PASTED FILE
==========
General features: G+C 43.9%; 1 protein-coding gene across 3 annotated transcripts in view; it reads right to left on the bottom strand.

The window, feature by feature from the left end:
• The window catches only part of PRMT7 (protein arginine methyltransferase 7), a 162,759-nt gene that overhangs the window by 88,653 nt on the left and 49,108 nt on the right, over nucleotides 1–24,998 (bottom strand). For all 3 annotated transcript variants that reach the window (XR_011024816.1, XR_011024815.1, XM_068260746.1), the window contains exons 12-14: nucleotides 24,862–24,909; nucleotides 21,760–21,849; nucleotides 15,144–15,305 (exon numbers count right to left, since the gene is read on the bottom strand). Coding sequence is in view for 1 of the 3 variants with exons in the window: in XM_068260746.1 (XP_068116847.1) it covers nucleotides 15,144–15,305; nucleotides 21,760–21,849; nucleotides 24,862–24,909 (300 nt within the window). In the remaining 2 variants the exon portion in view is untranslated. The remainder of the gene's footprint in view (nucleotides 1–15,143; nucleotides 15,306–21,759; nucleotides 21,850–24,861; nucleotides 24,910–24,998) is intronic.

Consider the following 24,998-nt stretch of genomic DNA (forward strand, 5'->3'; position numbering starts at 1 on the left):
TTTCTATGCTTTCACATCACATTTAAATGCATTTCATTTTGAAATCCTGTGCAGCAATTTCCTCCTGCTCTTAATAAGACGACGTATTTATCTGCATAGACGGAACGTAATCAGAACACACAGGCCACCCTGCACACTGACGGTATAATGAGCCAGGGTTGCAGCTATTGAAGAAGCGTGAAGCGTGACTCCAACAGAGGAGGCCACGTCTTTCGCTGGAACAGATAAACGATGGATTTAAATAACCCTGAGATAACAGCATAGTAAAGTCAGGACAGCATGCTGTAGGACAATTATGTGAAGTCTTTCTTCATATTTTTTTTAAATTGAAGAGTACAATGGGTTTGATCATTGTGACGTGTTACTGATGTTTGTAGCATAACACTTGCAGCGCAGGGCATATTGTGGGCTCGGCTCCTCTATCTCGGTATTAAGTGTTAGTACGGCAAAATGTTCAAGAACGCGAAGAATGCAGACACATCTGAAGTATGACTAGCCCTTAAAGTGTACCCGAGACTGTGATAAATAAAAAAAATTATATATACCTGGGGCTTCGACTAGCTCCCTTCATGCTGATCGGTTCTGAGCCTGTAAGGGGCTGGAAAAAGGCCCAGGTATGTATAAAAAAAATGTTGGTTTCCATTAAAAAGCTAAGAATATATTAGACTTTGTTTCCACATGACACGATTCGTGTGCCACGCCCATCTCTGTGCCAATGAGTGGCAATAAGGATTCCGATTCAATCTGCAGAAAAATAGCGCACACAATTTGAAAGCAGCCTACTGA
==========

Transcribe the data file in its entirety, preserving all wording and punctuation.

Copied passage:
General features: G+C 43.9%; 1 protein-coding gene across 3 annotated transcripts in view; it reads right to left on the bottom strand.

The window, feature by feature from the left end:
• The window catches only part of PRMT7 (protein arginine methyltransferase 7), a 162,759-nt gene that overhangs the window by 88,653 nt on the left and 49,108 nt on the right, over nucleotides 1–24,998 (bottom strand). For all 3 annotated transcript variants that reach the window (XR_011024816.1, XR_011024815.1, XM_068260746.1), the window contains exons 12-14: nucleotides 24,862–24,909; nucleotides 21,760–21,849; nucleotides 15,144–15,305 (exon numbers count right to left, since the gene is read on the bottom strand). Coding sequence is in view for 1 of the 3 variants with exons in the window: in XM_068260746.1 (XP_068116847.1) it covers nucleotides 15,144–15,305; nucleotides 21,760–21,849; nucleotides 24,862–24,909 (300 nt within the window). In the remaining 2 variants the exon portion in view is untranslated. The remainder of the gene's footprint in view (nucleotides 1–15,143; nucleotides 15,306–21,759; nucleotides 21,850–24,861; nucleotides 24,910–24,998) is intronic.

Consider the following 24,998-nt stretch of genomic DNA (forward strand, 5'->3'; position numbering starts at 1 on the left):
TTTCTATGCTTTCACATCACATTTAAATGCATTTCATTTTGAAATCCTGTGCAGCAATTTCCTCCTGCTCTTAATAAGACGACGTATTTATCTGCATAGACGGAACGTAATCAGAACACACAGGCCACCCTGCACACTGACGGTATAATGAGCCAGGGTTGCAGCTATTGAAGAAGCGTGAAGCGTGACTCCAACAGAGGAGGCCACGTCTTTCGCTGGAACAGATAAACGATGGATTTAAATAACCCTGAGATAACAGCATAGTAAAGTCAGGACAGCATGCTGTAGGACAATTATGTGAAGTCTTTCTTCATATTTTTTTTAAATTGAAGAGTACAATGGGTTTGATCATTGTGACGTGTTACTGATGTTTGTAGCATAACACTTGCAGCGCAGGGCATATTGTGGGCTCGGCTCCTCTATCTCGGTATTAAGTGTTAGTACGGCAAAATGTTCAAGAACGCGAAGAATGCAGACACATCTGAAGTATGACTAGCCCTTAAAGTGTACCCGAGACTGTGATAAATAAAAAAAATTATATATACCTGGGGCTTCGACTAGCTCCCTTCATGCTGATCGGTTCTGAGCCTGTAAGGGGCTGGAAAAAGGCCCAGGTATGTATAAAAAAAATGTTGGTTTCCATTAAAAAGCTAAGAATATATTAGACTTTGTTTCCACATGACACGATTCGTGTGCCACGCCCATCTCTGTGCCAATGAGTGGCAATAAGGATTCCGATTCAATCTGCAGAAAAATAGCGCACACAATTTGAAAGCAGCCTACTGA